Fairy tales have been passed down throughout the ages, where different cultures have recorded unique variations of the same fundamental stories. The SurLaLune series, for example, has entire books of all the different versions of Beauty and the Beast, Cinderella, The Twelve Dancing Princesses, etc.
But there are some versions that have been passed down much less reliably over time, and after working with a team of highly skilled researchers from only the best institutions from around the world, we are excited to premiere here a preliminary list of their titles, alongside brief summaries. We can only hope that as research continues the details of these stories will similarly be brought to light, to delight children’ ears just as they did in ancient times.
1) Red Robin Hood
In this classic tale, a wolf disguised as Little John tries to infiltrate Robin Hood’s hideout to take him down. But, of course, he is no match for Robin Hood…
2) Sleeping Beauty and the Beast
While disguising his appearance, a Beast falls in love with a princess and she with him, but when a curse sends her into deep sleep will he have the courage to wake her with true love’s kiss, when the very first thing her eyes will see is his ghastly, Beastly form?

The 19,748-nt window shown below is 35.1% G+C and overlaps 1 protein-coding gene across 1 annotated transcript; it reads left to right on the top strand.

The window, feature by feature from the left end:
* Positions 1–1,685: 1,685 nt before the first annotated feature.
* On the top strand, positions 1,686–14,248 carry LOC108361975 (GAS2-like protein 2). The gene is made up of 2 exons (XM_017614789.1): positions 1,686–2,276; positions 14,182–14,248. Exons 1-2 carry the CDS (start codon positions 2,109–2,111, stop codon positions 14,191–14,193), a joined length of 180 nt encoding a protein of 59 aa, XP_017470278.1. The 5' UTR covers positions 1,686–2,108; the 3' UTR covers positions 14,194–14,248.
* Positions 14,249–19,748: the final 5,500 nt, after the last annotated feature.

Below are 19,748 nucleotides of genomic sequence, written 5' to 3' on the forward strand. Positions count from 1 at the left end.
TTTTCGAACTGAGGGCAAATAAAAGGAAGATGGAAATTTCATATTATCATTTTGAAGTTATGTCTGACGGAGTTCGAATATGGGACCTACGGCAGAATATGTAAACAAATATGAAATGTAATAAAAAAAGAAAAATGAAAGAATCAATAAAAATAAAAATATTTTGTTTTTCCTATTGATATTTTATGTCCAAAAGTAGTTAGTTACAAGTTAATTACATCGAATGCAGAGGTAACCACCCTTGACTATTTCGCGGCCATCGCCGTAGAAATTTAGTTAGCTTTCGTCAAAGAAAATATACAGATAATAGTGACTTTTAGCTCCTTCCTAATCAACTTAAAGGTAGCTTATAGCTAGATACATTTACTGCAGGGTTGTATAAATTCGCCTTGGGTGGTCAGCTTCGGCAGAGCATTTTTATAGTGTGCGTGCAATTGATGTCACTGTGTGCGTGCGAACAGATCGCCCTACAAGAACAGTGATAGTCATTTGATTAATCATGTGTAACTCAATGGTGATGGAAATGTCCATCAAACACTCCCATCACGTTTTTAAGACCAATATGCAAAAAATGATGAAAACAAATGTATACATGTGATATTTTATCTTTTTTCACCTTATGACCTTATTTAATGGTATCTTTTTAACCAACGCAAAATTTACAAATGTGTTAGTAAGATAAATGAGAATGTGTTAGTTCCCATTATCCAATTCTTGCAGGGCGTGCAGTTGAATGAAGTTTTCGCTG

3) Snow White and the Seven Wharves
After fleeing the evil queen, Snow White becomes a pirate princess roaming the seas, with seven wharves on an island serving as ports for her fleet of seven pirate ships.
With a stepmother and stepsisters who are literally witches, Cinderspella must do the hard labor of gathering all of the frog’s legs and eyes of newt they need for their potions, day in and day out. That’s when Cinderspella’s own Scary Godmother shows up…
5) Goldilocks and the Three Dares
The bears agree to give Goldilocks their porridge, IF she can complete a series of ever-escalating dares.
All of the straw spun into gold is going towards a bounty for the Loch Ness Monster’s head.
7) The Hog Prince
And you thought kissing a FROG was bad…
Which fairy tale would you be most excited to read? Have you, fellow researching readers, “discovered” other versions of classic fairy tales like these?
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